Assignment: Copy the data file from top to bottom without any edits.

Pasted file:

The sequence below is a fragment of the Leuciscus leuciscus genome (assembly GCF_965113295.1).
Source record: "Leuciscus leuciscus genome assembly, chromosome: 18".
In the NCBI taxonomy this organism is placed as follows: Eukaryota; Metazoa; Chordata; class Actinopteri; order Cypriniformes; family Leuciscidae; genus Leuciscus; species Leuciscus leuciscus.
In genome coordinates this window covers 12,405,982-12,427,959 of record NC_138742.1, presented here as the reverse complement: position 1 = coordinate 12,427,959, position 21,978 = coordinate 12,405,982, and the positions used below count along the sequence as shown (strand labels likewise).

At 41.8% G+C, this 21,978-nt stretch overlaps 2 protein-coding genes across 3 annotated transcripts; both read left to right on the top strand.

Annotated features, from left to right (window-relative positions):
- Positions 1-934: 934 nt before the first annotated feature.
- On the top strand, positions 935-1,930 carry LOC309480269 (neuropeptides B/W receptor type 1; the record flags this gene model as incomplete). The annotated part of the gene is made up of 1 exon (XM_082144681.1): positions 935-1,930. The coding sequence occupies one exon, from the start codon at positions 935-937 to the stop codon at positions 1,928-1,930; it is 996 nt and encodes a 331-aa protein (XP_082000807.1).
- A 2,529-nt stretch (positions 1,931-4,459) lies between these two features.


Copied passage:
The sequence below is a fragment of the Leuciscus leuciscus genome (assembly GCF_965113295.1).
Source record: "Leuciscus leuciscus genome assembly, chromosome: 18".
In the NCBI taxonomy this organism is placed as follows: Eukaryota; Metazoa; Chordata; class Actinopteri; order Cypriniformes; family Leuciscidae; genus Leuciscus; species Leuciscus leuciscus.
In genome coordinates this window covers 12,405,982-12,427,959 of record NC_138742.1, presented here as the reverse complement: position 1 = coordinate 12,427,959, position 21,978 = coordinate 12,405,982, and the positions used below count along the sequence as shown (strand labels likewise).

At 41.8% G+C, this 21,978-nt stretch overlaps 2 protein-coding genes across 3 annotated transcripts; both read left to right on the top strand.

Annotated features, from left to right (window-relative positions):
- Positions 1-934: 934 nt before the first annotated feature.
- On the top strand, positions 935-1,930 carry LOC309480269 (neuropeptides B/W receptor type 1; the record flags this gene model as incomplete). The annotated part of the gene is made up of 1 exon (XM_082144681.1): positions 935-1,930. The coding sequence occupies one exon, from the start codon at positions 935-937 to the stop codon at positions 1,928-1,930; it is 996 nt and encodes a 331-aa protein (XP_082000807.1).
- A 2,529-nt stretch (positions 1,931-4,459) lies between these two features.